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Resort becomes B.C.'s 161st municipality

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  • Don Bain
    Resort becomes B.C. s 161st municipality June 29,2010 By CAM FORTEMS Daily News Staff Reporter
    Message 1 of 1 , Jun 30, 2010
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      Resort becomes B.C.'s 161st municipality
      June 29,2010

      Daily News Staff Reporter

      The inaugural meeting of B.C.'s first mountain resort municipality Monday combined a pomp-filled and formal swearing-in ceremony with the mundane money affairs of local government.

      Mayor Al Raine and four councillors approved an initial budget as one of their first acts in governing the newly created Sun Peaks Mountain Resort Municipality.

      About 125 people attended the event at the Delta Sun Peaks Hotel, including local MLAs, MP Cathy McLeod and Community and Rural Development Minister Ben Stewart.

      Raine's wife, Sen. Nancy Greene Raine, did not attend. She was in Ottawa on senatorial business.

      Following the official business of approving an annual $5.3-million budget and formal appointing of staff, Raine spoke to the crowd.

      Raine, who was a government appointee on the inaugural municipality of Whistler in 1975, said his goal was to create "the best resort municipality in Canada.

      "Keep your expectations to a reasonable level," he warned. "We'll move forward pragmatically."
      The municipality will take small steps toward independence. It will assume functions of the Thompson-Nicola Regional District, including planning and building inspection, at the end of the year. Under an agreement with the province, it won't have to pay for roads for five years.

      The new municipality will start with four staff: three firefighters and a finance official. Raine said it has already shortlisted for its first chief administrative officer, who will take over from a contract worker now with the municipality.

      "It's exciting but I know how much work is ahead of us."

      The municipality must also find office space on the mountain.

      Among those in the audience was Kamloops resident Chuck Douglas, who purchased a cabin on the mountain in 1978.

      "We went through three bankruptcies and a lot of growing pains. Since 1992 (when Nippon Cable assumed control) we knew something would happen."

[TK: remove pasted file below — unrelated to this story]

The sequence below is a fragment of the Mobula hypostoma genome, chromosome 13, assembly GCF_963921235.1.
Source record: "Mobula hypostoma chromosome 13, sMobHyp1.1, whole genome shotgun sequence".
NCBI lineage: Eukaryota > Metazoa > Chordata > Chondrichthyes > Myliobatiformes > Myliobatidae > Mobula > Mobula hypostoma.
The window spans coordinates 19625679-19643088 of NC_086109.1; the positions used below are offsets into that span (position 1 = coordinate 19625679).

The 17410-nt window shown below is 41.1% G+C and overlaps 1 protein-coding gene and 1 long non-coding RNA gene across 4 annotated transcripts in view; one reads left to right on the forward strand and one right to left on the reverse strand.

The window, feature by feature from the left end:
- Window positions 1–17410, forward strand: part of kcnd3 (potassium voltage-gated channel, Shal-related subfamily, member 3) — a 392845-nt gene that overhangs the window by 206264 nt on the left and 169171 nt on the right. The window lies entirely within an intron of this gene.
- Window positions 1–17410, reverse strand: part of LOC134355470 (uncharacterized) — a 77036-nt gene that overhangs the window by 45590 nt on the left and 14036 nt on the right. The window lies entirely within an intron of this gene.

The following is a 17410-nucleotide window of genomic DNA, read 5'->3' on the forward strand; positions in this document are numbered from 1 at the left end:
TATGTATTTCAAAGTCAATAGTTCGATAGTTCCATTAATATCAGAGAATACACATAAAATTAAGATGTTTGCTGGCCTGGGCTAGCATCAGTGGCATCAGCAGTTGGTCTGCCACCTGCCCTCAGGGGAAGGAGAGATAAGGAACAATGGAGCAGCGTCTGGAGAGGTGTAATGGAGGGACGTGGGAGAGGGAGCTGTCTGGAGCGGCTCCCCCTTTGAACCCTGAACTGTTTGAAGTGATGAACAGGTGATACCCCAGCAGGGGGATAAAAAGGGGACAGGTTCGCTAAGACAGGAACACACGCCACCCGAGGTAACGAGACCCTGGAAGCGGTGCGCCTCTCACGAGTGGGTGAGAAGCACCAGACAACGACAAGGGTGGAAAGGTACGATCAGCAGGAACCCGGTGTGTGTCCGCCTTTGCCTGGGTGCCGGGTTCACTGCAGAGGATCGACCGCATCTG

Douglas said he supports the new local government, expected to be the only incorporation in B.C. this year and becomes the 161st municipality in the province.

      "It gives us local input into how our taxes are spent."

      Raine, along with councillors Ines Popig, Michael Forster and Mario Pozza, took a formal oath from Supreme Court Justice Richard Blair. They swore they will declare any financial or other personal interests in matters before them and agreed to opt out of voting if they are in a conflict.

      A fourth councillor, Darcy Alexander, is free from some of those constraints and took a different oath. Alexander, the long time general manager of the resort, is a government-appointed councillor who represents the interests of the corporation.

      In an interview, Alexander said his principal function is to watch over land-use planning. The corporation has a master agreement with the province that dictates much of the land use on the mountain.

      Over time the corporation's influence will wane, as development continues and the municipality matures.

      "Services that Sun Peaks Corp. provided in the past 20 years will in the long run be municipal," Alexander said.

      Those assets and services include the Valley Trail along with community parks and recreation services.

      "We'll always be the single biggest taxpayer and have a big say in planning issues."

      Stewart called Monday's ceremony a culmination "of the democratic right to determine their (residents') taxes and the decisions they make.

      "They have a suite of tools not available to the improvement district."

      With creation of the municipality, the Sun Peaks Improvement District was legally dissolved.

      Also notable among the guests were three First Nations leaders. The resort has been dogged by native protests and unresolved claims, particularly from the Neskonlith Indian Band, since then-Tod Mountain was purchased more than 15 years ago by Nippon Cable.

      Former Kamloops Indian Band chief Manny Jules, Simpc First Nation Chief Keith Matthew and Little Shuswap Indian Band Chief Felix Arnouse were given special attention and gifts of tobacco by Raine.

      The Little Shuswap band has several business agreements with Sun Peaks Corp.

      "Development is a big thing for me," said Arnouse, noting his band operates a successful resort of its own.

      "I have a lot of support for what's happening at Sun Peaks."


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